Getting to know an infant is like getting to know anyone, I suppose.
It takes a little time. There’s the awkward initial stage. In my case, that was getting comfortable holding my little girl, Emma, without the overwhelming, chest-squeezing fear of breaking her. I mean, she was so tiny and fragile-looking. Her fingers were so small and her torso so frail I was petrified that she’d just disintegrate in my hands if I squeezed too hard.
For her, the adjustment was my penchant of letting her noggin flop around like a bobblehead.
Once we got past that stage and I felt comfortable with her in my arms and she felt the same sleeping in them (it didn’t take long, to my great relief, and I’m sure, hers) we moved on to the next phase of our burgeoning relationship.
The reading-each-other phase.
It may be dubious at best scientifically to believe this, but I got the feeling from staring into her eyes that she knew I was her father and she knew I loved her more than anything on this planet or any other in the universe. I also got the feeling she loved me.
That’s when we bonded – and that also came quickly.
The next step was picking up on the subtle cues.
A look. A twist of the lips. A flail of the arms and the kick of the legs.
Soon, I began to understand what each movement meant.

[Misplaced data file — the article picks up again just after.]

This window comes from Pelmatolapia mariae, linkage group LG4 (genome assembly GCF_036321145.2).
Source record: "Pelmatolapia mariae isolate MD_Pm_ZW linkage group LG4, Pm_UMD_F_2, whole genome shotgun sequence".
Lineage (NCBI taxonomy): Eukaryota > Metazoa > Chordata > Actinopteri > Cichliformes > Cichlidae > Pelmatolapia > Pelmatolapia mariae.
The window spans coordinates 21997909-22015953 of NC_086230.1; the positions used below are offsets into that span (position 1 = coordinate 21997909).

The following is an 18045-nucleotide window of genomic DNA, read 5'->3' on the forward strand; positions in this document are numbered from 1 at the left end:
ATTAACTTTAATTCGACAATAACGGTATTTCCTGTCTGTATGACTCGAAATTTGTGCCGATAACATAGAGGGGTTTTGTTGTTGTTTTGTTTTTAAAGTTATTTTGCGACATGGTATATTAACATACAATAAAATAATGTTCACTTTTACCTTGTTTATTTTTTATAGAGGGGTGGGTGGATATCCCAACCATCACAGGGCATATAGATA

It’s not like they can say aloud, “Hey, dad, I’m hungry.” It’s not like they can send you a text, “Sup, my diaper is wet.”
Yes, a discussion with a six-week-old is a bit one-sided – Emma isn’t much of a conversationalist in the traditional sense.
In reality, Emma says quite a bit.
I know when she is hungry by the way she purses her lips and moves her head around, rooting like a zombie on The Walking Dead.
I know when she’s tired by the way she brings her arms up to her chest and stares at me with drooping eyelids.
And I know when she’s, um, turning two in her diaper by the way her face turns ruddy, shuts one eye and curls her lips.
As a new father, I am amazed at how acquainted I have become with Emma.
One of my concerns before we got her was I wouldn’t have the instinct necessary to know what she needed when she needed it. I feared I would fumble through fatherhood unable to give her what she desired.
I suppose all parents feel that way at first. I have come to realize we all have certain instincts when it comes to caring for a helpless infant. It’s ingrained in us.
We just know.
Thank God for that.